07/11/2011 03:26 pm ET Updated Sep 10, 2011

Killing Code Can Kill People

How do you effectively document human rights atrocities and not get caught? This is an extremely difficult problem, one that takes experience, ingenuity, and, often unfortunately, trial and error. The consequences can be devastating, but new technologies expand the options for creative people who are trying to make a difference in their societies to be able to do so and stay a few steps ahead of dictatorial regimes.

Unfortunately, software companies often act as mini dictatorships in their own right. Their code and their products are closed and their users ruled and attacked if they use the technology in an unexpected way. On the other hand, there are open source projects that hold democracy as a central tenant. Having opened their code to the public, they are transparent, participatory, and accountable.

Companies like Livescribe pretend to exist in the middle. Here is a technology that goes from paper to computer seamlessly. Perfect in a human rights context where one must be discrete. A digital pen writes on pixelated paper, translating directly into a digital pdf. The paper (the evidence) can be destroyed, but an exact copy backed up secretly on the pen and offloaded to a safe space. They have a software development kit (SDK). They invite users to come in and build applications and have an app store where those users can download the apps and pay the developers a certain amount of money.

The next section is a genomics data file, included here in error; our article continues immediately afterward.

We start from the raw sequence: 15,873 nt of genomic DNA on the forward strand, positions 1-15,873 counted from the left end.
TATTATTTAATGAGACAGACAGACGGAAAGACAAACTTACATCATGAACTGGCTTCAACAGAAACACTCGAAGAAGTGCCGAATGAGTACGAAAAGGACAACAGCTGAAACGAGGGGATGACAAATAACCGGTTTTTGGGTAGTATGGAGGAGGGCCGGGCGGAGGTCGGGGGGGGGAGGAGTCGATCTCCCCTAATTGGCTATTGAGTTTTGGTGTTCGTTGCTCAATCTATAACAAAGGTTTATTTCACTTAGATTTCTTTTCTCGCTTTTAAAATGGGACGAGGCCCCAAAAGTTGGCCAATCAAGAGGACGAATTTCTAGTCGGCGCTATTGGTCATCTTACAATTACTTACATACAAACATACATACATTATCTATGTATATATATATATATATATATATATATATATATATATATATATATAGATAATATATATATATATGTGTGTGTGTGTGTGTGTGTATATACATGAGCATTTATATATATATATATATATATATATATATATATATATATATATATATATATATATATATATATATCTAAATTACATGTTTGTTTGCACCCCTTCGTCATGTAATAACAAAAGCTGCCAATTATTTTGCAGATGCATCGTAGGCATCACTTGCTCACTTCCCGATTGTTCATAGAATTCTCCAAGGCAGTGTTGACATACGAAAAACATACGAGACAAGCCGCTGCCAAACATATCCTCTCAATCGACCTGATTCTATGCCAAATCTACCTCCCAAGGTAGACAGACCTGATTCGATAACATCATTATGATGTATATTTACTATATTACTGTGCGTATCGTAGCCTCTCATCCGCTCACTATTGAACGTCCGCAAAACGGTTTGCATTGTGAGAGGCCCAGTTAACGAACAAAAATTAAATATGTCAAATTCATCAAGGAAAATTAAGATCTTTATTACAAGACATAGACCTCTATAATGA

Suddenly, Livescribe killed the SDK program, which has rippling effects for the human rights workers I work with who deploy this tactic in the field. How will they keep safe? And how will we recoup the costs we invested into this system? And why offer SDK in the first place only to take it away?

Effective immediately, they're removing the ability for developers to create applications. Their forums are read-only and will be taken offline completely in about a week. And the ability to create and print customized printed paper, gone. Here's an example of what would have been possible to document torture, until this happened:

CISCO's popular Flip camera is facing the same issue of getting the axe. Human rights organization WITNESS has made this a central tool in its human rights work, as well as many other non-profits thanks to a buy 1 get 2 option opened up to those pursuing a good cause. Was this under false pretenses? Businesses should of course be able to close projects that are no longer viable or profitable, but why not contribute it to the greater good rather than have it collect dust on a shelf?

Why kill code? Why not open source it? Why not hand the entire tool over to the community to continue to work with and build upon your product? The consequences, in addition to alienating users, can be devastating.

I hope that the hacker community stands up for user rights and starts demanding open. Perhaps we'll see openScribe and openFlip soon.